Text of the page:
2. Neologic Spasm permalink
    October 16, 2007 3:58 pm

    The con argument in this debate is pretty strong, I think: in the event of a student coming to school with the intent of shooting up his (or her, though I can’t think of any school shootings in which a female has been the perpetrator) classmates/teachers, adding a panicked teacher with a handgun into the equation could very seriously exacerbate the problem, and there’s no guarantee that they would even be able to aid the situation. Conversely, if a teacher is both armed and well-trained in the use of a firearm, a tragedy could be potentially averted. Certainly a difficult subject; I’m still on the fence about it.

  3. Will Von Wizzlepig permalink
    October 17, 2007 4:59 pm

    I don’t really have an opinion overall, however, the

    “Why would we have a lower standard of safety for our schoolchildren than the Trail Blazers?”

    comment is pure nonsense.

    If schools had bans that worked, the teachers would not need guns because no student had a gun, either.

    This, of course, would require the students to all be patted down on their way in to school. Yay for freedom.

    The promotion of fear- and a special fear, the fear of regular people just like ourselves- is a vicious circle, and a purposeful manipulation of human nature.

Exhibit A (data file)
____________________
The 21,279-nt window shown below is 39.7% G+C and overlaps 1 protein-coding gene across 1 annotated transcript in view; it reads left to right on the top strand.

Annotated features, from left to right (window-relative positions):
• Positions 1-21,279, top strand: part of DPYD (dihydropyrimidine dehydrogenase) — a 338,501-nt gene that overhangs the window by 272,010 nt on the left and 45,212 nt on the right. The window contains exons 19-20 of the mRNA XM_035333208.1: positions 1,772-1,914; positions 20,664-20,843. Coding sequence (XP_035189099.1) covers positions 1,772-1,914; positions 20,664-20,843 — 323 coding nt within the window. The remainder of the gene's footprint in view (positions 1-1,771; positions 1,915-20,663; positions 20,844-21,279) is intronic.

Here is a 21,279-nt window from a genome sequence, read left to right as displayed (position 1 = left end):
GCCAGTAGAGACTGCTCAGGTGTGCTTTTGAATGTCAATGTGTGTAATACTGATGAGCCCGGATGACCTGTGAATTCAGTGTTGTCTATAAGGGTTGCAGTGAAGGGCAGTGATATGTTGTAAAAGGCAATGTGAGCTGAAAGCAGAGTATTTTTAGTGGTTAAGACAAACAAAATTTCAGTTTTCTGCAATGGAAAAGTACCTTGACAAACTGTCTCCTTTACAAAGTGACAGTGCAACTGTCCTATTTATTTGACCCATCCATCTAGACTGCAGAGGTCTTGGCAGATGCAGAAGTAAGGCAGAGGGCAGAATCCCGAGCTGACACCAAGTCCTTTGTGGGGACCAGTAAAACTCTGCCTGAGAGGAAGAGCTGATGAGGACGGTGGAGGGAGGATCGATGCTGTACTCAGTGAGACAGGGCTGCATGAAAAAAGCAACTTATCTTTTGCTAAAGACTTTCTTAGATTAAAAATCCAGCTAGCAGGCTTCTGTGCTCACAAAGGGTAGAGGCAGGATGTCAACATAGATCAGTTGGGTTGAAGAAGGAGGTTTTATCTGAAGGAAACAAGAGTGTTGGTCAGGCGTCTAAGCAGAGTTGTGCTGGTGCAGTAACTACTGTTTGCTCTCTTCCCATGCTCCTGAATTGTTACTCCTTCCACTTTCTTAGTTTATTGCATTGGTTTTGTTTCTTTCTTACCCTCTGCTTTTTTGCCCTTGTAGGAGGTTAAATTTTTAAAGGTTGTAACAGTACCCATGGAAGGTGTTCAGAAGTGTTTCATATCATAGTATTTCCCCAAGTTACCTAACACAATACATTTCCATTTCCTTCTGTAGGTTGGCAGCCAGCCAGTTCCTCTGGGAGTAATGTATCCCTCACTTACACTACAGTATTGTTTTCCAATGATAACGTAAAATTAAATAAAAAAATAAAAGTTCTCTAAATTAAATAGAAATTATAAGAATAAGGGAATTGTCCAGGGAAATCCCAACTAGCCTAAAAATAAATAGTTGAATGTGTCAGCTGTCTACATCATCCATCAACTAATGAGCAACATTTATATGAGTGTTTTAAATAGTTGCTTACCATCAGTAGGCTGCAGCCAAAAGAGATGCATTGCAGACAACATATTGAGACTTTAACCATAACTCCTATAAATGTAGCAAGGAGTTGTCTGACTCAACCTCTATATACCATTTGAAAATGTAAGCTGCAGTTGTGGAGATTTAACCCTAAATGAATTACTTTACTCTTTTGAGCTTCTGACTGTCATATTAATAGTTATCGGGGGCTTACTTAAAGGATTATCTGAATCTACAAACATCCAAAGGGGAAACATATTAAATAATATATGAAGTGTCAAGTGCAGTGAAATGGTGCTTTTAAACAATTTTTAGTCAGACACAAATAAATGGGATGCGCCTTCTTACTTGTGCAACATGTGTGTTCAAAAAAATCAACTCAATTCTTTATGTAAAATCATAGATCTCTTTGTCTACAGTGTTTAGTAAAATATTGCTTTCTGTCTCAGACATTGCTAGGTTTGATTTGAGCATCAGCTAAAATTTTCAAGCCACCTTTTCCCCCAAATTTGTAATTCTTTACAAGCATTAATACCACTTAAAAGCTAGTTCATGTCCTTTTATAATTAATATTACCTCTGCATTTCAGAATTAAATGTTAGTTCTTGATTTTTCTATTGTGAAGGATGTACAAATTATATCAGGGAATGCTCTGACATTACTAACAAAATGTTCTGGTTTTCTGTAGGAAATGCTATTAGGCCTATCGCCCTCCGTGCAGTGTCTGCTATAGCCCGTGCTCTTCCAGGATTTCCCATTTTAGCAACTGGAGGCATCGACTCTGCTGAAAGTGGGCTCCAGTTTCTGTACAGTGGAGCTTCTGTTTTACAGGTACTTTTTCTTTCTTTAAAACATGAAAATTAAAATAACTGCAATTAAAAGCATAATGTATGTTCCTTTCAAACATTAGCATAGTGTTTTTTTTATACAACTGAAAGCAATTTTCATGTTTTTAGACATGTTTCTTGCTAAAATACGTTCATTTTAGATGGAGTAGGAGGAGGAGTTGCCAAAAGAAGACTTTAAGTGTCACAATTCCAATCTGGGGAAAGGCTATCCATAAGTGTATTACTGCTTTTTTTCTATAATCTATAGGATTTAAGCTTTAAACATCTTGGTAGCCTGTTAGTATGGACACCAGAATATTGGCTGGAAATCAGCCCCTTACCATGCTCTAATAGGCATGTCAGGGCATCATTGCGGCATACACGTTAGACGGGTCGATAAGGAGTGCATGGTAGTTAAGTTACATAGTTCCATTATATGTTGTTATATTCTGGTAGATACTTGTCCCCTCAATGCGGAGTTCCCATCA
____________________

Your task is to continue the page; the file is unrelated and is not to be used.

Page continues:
If we’re busy hating and fearing what’s right outside our doors, we’ll never get around to forming that lynch mob to take out the real bad guys in the world.

  4. December 9, 2007 6:57 am

    Whether gun laws (bans or otherwise) work is completely irrelevant. Whether arming the victims or the faculty/staff of past school shootings would have saved their lives is completely irrelevant as well.

    The Second Amendment guarantees each and every one of them the right and the opportunity to be armed and try to defend him/herself. Any law abridging that right in any way is ILLEGAL.

  5. December 20, 2007 1:32 am

    I would like to see a continuation of the topic

  6. SHS jckt permalink
    March 10, 2008 5:05 pm

    I think some teachers should be able to carry guns. but of course i want to look into more of this. my criminal justice class is doing a debate on this subject.

  7. Brian permalink
    May 15, 2008 12:19 pm

    It should be noted that Katz does carry a weapon out of fear of a school shooting, but because she feels it is necessary to protect herself from her ex-husband, who was extremely abusive and threatened to kill her sometime after their separation.

    That aside, I don’t see anything wrong with teachers carrying firearms if they choose to. It’s a fact that “gun-free zones” do nothing to deter mass-murder shootings, as has been proven time and time again. People seem to forget that murder is already against the law, and people like Cho break that law anyway. The very least we can do is allow law abiding citizens the chance to protect themselves, if they choose to. While I don’t advocate an individual carrying a concealed weapon running out into the hall to confront a shooter, they can still keep the people in their own classroom safe.